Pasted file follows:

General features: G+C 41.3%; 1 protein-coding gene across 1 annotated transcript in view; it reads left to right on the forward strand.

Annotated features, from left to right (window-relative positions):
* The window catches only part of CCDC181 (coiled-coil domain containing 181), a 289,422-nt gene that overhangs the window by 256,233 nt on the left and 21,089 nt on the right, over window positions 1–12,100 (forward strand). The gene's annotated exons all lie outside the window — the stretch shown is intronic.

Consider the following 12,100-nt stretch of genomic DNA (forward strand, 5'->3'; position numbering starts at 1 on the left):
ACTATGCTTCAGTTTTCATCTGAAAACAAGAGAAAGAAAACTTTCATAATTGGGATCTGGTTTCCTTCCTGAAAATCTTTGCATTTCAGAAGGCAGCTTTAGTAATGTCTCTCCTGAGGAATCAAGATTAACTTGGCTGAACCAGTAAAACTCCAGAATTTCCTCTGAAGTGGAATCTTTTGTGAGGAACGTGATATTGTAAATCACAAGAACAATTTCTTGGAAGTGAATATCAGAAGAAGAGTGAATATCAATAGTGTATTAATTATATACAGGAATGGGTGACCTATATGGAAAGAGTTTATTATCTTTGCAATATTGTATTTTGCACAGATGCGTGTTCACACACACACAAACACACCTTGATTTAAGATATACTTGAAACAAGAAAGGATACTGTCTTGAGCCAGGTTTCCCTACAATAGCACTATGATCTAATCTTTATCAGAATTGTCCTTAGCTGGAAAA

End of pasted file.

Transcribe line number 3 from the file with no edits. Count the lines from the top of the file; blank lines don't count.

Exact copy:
* The window catches only part of CCDC181 (coiled-coil domain containing 181), a 289,422-nt gene that overhangs the window by 256,233 nt on the left and 21,089 nt on the right, over window positions 1–12,100 (forward strand). The gene's annotated exons all lie outside the window — the stretch shown is intronic.